When famous writers decide to get grumpy with their fans, one of their popular complaints is being asked supposedly ridiculous questions, such as whether they write with a pen or a pencil, or nowadays – a keyboard. The last time I heard a similar grievance it came from Jonathan Franzen in his keynote address at the 2011Melbourne Writers Festival (‘What do you write on?’ was the question that stirred Franzen’s indignation).
But are such questions really that superfluous? I suspect those who ask them would usually also be writers and that their point would be an obvious but overlooked one: that writing – this flight of mind and imagination – is still bound with our bodies. Placing a pen or pencil in your hand, then moving it, is a physical act as is the clicking on the keyboard. Writing is a tactile experience that, alongside inspiration, requires some physical stamina. The posture we assume during the process affects this experience too, of course. Being cognizant that we write with and from our bodies can be helpful in our working lives. At least in my experience.
I, too, like fancying my writing as loftier than my modest physicality, as a separate affair. However, one day some years ago, when I felt dizzy, I took my laptop off my desk, parked myself on the couch and… four or five breathtaking hours later stared at the eight pages I‘d produced. Yes, I still remember the number – eight in total, an unbelievable bounty for a writer of my ilk, who would usually struggle focusing for more than an hour at a time. My accidental liberation from the ‘desk trap’ was an exhilarating happenstance. The curves of the couch proved to be advantageous, allowing me to write for longer. But it is not just that. The luxury of reclining transports me into that odalisque-like space of daydreaming that, as Freud once argued, writers need to foster their creativity. I still occasionally write at the desk, but now I don’t feel like this is my only option.
Some writers are even more decadent, composing their books in their beds. Truman Capote, for higher inspiration, favoured the horizontal position accompanied by other sensual delights. This is how he described his working habits: ‘I can’t think unless I’m lying down, either in bed or stretched on a couch and with a cigarette and coffee handy. I’ve got to be puffing and sipping. As the afternoon wears on, I shift from coffee to mint tea to sherry to martinis.’ Whereas the memoirist and playwright Louis Nowra is one of those writers who, to be productive, need to discipline their bodies and subsequently their minds. Nowra dons a suit every morning before sitting down to work at his desk. And at the very end of the vertical writers’ spectrum resides the divine Vladimir Nabokov who wrote his books standing up by the lantern (although, he would occasionally tire and move to an armchair). The trick, it seems, is to find what works best for you rather than automatically marching to the desk, as I used to, just because ‘that’s what writers do’.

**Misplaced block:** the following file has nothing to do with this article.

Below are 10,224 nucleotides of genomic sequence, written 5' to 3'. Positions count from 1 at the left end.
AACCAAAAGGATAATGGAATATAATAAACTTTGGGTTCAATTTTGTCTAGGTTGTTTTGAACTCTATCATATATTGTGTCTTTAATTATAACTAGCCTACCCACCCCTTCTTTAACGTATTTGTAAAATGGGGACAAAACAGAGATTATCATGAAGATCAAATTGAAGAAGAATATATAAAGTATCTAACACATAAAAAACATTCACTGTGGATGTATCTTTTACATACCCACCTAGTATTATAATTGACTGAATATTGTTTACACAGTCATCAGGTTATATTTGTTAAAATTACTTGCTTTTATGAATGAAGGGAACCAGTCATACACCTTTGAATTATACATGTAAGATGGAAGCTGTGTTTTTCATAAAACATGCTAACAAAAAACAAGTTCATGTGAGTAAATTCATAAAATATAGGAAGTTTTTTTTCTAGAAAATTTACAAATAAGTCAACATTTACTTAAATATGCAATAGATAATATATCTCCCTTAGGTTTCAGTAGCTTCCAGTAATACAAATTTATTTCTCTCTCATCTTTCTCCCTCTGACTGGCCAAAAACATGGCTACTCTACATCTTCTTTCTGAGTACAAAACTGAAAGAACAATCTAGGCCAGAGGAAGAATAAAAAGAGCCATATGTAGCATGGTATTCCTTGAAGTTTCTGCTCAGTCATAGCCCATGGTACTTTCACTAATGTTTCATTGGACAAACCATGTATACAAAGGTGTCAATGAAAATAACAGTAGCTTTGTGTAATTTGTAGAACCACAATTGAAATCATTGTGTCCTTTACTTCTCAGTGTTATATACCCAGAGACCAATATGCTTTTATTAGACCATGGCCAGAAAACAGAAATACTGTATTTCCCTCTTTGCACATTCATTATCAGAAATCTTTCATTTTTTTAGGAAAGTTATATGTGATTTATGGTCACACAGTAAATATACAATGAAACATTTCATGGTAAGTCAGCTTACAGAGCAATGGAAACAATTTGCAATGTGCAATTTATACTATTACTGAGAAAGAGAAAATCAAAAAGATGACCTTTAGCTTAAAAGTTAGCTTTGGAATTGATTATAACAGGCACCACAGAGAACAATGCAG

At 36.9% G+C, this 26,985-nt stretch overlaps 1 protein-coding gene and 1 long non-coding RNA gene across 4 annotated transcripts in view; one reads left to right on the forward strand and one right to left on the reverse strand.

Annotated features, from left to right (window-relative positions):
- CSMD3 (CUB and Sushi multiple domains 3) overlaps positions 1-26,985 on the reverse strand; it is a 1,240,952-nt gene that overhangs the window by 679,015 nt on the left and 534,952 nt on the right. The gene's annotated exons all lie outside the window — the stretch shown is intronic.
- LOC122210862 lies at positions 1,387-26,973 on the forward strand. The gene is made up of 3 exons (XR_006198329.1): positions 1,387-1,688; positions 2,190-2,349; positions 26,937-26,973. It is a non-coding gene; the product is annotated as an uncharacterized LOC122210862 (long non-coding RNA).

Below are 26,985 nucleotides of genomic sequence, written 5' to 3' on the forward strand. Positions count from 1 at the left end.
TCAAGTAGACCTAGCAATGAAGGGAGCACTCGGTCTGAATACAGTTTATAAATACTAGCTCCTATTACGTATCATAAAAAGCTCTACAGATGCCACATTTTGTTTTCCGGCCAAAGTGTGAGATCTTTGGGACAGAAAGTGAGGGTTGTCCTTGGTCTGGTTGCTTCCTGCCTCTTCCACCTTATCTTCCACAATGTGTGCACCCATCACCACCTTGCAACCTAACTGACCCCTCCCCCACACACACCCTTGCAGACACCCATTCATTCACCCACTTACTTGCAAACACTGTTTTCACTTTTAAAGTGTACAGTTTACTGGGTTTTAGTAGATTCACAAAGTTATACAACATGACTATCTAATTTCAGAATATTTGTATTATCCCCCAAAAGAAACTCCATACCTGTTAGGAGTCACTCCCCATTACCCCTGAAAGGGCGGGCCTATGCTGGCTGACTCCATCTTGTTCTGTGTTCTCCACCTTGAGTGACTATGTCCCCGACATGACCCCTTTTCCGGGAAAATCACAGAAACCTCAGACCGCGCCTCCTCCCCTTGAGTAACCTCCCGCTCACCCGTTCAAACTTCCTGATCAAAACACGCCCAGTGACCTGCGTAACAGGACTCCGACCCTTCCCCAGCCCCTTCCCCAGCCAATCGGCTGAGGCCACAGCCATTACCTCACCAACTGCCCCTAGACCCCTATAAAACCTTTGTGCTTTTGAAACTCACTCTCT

Of course, awareness of the body’s importance in the writing process does not stop at choosing a position to write. To write from the body is also to know how to activate it so that it becomes conducive to your output. To connect with our imaginations and take our minds off the self-doubt, which is so ubiquitous among writers, Anne Lamott suggests in her seminal book on writing, Bird by Bird, doing breathing exercises at the start of writing sessions. Phillip Roth prefers to walk while working on his novels; he claims to walk half a mile for every page he writes. Don DeLillo and Haruki Murakami are long-distance runners. Murakami even wrote a memoir What I Talk About When I Talk About Running, where he explores the symbiotic relationship between running and writing in his life. He claims that ‘talent is nothing without focus and endurance’ and says it is through running that he trains himself in these skills. Dan Brown manages to remain at his desk for long periods by stopping every hour to do stretching exercises. In fact, Brown is one of the most acrobatic writers I know of. To get ideas for his plots, he uses inversion therapy – he hangs upside down, using gravity boots. Brown claims this practice (or torture?) sparks his imagination by changing his perspective. Good for those who can follow Brown’s example. As for me, I make do with the more conventional gym training. It was on the treadmill that I got most of my epiphanies while grappling with structural problems in the memoir I recently completed.
Back to the pen/pencil/keyboard question, scientific evidence shows that how we write – whether by hand or typing – affects our brain activity. According to some studies, the practice of cursive writing helps build neural pathways important for memory and complex thinking. Indeed, some writers talk about feeling more connected to their work when writing by hand. Paul Auster, for example, without getting precious, discussed his preference for fountain pens at length in an interview in The Paris Review: ‘A pen is a much more primitive instrument. You feel that the words are coming out of your body and then you dig the words into the page.’
Personally, I write much better when I use my laptop. There is something about the fluttering and the slapping of the fingers on the keys that I associate with artistic flair. It is as though I am playing piano and I feel lighter, flightier, more daring, and even grander – as if I am performing for an audience. Whereas writing by hand weighs me down, drags me back to Earth and wears me out physically. Once again, it seems, one of the most essential writing skills might be recognising and harnessing whichever method works best for each of us. So, what do you write on?